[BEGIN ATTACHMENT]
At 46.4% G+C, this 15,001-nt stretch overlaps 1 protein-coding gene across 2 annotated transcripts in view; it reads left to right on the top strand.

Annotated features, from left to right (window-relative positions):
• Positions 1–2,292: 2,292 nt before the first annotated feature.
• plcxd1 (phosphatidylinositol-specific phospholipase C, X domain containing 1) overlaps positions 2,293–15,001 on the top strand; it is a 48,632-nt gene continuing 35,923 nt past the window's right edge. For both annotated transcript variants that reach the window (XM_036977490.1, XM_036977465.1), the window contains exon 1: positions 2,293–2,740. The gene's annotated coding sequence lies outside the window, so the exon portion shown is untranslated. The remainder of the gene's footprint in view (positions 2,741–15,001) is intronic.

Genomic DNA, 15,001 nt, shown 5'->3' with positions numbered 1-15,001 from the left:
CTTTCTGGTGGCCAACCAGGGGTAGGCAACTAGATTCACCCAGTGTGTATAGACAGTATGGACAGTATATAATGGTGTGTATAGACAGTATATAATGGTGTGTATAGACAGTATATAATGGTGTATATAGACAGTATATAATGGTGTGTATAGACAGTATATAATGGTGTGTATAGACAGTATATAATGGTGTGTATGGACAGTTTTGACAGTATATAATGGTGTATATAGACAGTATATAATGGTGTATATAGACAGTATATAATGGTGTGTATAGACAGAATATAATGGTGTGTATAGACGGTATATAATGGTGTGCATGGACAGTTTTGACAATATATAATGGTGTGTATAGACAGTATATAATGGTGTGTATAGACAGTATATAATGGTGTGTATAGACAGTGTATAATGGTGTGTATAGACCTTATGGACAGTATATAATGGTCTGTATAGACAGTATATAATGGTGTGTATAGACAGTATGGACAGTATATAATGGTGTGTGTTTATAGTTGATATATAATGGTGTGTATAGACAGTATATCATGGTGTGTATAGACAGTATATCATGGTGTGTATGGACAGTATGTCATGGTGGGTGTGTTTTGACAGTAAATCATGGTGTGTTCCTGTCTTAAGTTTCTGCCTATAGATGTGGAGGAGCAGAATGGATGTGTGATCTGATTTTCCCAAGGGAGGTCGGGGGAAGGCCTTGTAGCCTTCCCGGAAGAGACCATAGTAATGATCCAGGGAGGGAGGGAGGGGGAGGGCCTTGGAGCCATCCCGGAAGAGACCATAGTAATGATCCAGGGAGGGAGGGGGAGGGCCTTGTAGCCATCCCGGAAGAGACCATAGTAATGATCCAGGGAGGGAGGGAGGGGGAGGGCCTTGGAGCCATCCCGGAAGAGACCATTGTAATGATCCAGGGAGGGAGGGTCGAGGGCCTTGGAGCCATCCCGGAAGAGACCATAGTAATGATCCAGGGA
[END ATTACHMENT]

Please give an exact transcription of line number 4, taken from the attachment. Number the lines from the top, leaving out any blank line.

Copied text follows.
• plcxd1 (phosphatidylinositol-specific phospholipase C, X domain containing 1) overlaps positions 2,293–15,001 on the top strand; it is a 48,632-nt gene continuing 35,923 nt past the window's right edge. For both annotated transcript variants that reach the window (XM_036977490.1, XM_036977465.1), the window contains exon 1: positions 2,293–2,740. The gene's annotated coding sequence lies outside the window, so the exon portion shown is untranslated. The remainder of the gene's footprint in view (positions 2,741–15,001) is intronic.